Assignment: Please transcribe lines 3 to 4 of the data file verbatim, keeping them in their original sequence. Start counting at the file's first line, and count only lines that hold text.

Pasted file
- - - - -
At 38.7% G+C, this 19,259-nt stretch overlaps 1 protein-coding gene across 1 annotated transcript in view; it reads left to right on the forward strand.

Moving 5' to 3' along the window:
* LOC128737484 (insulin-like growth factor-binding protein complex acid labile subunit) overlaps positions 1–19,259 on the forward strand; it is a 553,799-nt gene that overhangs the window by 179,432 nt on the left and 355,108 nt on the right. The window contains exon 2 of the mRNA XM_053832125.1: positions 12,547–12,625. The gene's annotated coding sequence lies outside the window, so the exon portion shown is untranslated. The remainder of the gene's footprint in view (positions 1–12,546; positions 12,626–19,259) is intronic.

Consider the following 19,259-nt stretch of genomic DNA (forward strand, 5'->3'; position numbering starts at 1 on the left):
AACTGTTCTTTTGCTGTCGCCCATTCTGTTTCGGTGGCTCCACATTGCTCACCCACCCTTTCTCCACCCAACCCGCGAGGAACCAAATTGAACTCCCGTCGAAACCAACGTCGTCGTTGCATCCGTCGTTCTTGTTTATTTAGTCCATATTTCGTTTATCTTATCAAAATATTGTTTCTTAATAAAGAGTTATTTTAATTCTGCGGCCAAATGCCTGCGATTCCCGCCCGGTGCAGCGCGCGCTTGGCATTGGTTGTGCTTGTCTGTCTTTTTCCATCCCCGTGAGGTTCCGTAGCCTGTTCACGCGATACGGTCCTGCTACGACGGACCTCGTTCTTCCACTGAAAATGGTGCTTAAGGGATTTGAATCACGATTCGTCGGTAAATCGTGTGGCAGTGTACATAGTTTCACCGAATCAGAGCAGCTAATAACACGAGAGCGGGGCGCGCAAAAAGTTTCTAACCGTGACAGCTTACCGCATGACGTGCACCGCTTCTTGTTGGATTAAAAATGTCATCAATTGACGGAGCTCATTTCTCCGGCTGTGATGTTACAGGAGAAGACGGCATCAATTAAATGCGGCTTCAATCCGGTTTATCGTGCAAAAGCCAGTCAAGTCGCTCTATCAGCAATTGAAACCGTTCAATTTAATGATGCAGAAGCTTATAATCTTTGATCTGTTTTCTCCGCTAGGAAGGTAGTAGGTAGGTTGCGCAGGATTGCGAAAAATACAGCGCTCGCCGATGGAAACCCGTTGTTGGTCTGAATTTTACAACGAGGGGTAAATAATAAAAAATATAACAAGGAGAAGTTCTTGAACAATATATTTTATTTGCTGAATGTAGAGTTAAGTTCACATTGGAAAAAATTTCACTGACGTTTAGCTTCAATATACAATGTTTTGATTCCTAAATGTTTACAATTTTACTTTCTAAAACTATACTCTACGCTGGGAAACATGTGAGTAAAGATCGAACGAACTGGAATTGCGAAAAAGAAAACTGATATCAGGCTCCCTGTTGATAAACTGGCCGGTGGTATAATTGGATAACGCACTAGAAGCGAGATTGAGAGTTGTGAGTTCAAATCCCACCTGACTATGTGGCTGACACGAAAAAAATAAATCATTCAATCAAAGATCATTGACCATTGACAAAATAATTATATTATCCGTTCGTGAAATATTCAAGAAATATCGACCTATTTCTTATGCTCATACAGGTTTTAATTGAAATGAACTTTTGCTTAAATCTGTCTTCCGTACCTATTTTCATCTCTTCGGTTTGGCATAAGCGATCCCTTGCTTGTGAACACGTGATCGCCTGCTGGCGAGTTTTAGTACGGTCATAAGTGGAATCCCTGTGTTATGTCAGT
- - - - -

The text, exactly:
* LOC128737484 (insulin-like growth factor-binding protein complex acid labile subunit) overlaps positions 1–19,259 on the forward strand; it is a 553,799-nt gene that overhangs the window by 179,432 nt on the left and 355,108 nt on the right. The window contains exon 2 of the mRNA XM_053832125.1: positions 12,547–12,625. The gene's annotated coding sequence lies outside the window, so the exon portion shown is untranslated. The remainder of the gene's footprint in view (positions 1–12,546; positions 12,626–19,259) is intronic.

Consider the following 19,259-nt stretch of genomic DNA (forward strand, 5'->3'; position numbering starts at 1 on the left):